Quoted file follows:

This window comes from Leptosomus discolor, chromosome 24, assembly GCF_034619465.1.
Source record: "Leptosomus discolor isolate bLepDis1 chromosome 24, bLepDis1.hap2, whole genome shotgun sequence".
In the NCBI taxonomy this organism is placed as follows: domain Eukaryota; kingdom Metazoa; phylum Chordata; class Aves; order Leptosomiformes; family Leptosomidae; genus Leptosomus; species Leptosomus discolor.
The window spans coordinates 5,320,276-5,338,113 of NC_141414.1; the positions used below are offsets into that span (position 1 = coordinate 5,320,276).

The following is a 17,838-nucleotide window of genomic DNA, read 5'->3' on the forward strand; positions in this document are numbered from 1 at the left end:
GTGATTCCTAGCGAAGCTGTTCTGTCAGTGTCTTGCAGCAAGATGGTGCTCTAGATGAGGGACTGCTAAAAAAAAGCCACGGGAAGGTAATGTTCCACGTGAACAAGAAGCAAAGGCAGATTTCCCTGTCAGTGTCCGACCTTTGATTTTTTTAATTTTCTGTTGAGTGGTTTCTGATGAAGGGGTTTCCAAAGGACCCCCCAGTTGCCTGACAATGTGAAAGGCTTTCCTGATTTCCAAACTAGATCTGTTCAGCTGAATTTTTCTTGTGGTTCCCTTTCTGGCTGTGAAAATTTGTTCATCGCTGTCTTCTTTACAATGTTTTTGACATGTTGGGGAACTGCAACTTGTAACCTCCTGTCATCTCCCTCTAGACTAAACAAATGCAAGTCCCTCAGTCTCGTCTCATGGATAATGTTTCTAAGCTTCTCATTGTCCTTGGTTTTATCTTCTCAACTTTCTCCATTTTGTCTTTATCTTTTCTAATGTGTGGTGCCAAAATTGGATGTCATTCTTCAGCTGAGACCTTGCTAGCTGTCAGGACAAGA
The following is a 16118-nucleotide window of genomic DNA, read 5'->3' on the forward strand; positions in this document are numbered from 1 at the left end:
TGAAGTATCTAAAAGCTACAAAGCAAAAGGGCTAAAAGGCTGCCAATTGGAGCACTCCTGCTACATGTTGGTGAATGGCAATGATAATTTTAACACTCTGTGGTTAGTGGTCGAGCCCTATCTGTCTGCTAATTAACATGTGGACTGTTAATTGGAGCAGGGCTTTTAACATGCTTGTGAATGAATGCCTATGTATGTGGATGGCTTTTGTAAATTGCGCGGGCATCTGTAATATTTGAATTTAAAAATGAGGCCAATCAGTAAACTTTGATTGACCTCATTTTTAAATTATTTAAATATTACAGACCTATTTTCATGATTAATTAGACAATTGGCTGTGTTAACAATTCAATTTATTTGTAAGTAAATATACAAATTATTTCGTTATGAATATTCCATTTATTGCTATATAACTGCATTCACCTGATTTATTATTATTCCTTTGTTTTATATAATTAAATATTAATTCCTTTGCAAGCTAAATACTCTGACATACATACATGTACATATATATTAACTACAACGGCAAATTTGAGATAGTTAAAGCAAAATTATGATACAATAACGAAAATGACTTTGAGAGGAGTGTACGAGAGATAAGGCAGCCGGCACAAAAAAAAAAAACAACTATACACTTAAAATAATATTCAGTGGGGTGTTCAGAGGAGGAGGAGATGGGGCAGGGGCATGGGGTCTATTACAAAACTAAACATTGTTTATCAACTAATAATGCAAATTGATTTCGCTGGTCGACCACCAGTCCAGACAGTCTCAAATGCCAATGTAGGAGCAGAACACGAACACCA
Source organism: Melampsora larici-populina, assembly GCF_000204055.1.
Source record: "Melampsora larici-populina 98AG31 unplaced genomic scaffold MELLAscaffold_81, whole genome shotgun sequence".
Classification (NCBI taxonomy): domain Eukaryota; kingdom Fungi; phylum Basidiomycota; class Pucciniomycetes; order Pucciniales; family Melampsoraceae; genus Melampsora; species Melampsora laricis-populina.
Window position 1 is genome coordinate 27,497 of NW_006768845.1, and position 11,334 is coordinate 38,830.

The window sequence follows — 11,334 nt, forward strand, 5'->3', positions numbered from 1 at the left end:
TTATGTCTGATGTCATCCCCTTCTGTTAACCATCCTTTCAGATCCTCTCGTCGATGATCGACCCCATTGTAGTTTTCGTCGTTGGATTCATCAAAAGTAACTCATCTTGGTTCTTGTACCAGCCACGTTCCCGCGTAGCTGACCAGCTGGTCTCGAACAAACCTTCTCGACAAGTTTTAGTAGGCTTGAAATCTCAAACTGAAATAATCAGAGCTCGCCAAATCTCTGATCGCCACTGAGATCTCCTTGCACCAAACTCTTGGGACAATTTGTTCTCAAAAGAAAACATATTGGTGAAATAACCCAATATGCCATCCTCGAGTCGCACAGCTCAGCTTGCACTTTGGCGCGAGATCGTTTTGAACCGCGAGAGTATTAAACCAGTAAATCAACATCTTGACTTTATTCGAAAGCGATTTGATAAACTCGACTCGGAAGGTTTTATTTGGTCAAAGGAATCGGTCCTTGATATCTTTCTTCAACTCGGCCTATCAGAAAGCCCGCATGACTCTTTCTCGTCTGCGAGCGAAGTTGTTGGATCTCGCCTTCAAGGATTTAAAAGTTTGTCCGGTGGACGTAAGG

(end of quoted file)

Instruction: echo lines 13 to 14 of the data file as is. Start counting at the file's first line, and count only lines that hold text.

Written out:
The window sequence follows — 11,334 nt, forward strand, 5'->3', positions numbered from 1 at the left end:
TTATGTCTGATGTCATCCCCTTCTGTTAACCATCCTTTCAGATCCTCTCGTCGATGATCGACCCCATTGTAGTTTTCGTCGTTGGATTCATCAAAAGTAACTCATCTTGGTTCTTGTACCAGCCACGTTCCCGCGTAGCTGACCAGCTGGTCTCGAACAAACCTTCTCGACAAGTTTTAGTAGGCTTGAAATCTCAAACTGAAATAATCAGAGCTCGCCAAATCTCTGATCGCCACTGAGATCTCCTTGCACCAAACTCTTGGGACAATTTGTTCTCAAAAGAAAACATATTGGTGAAATAACCCAATATGCCATCCTCGAGTCGCACAGCTCAGCTTGCACTTTGGCGCGAGATCGTTTTGAACCGCGAGAGTATTAAACCAGTAAATCAACATCTTGACTTTATTCGAAAGCGATTTGATAAACTCGACTCGGAAGGTTTTATTTGGTCAAAGGAATCGGTCCTTGATATCTTTCTTCAACTCGGCCTATCAGAAAGCCCGCATGACTCTTTCTCGTCTGCGAGCGAAGTTGTTGGATCTCGCCTTCAAGGATTTAAAAGTTTGTCCGGTGGACGTAAGG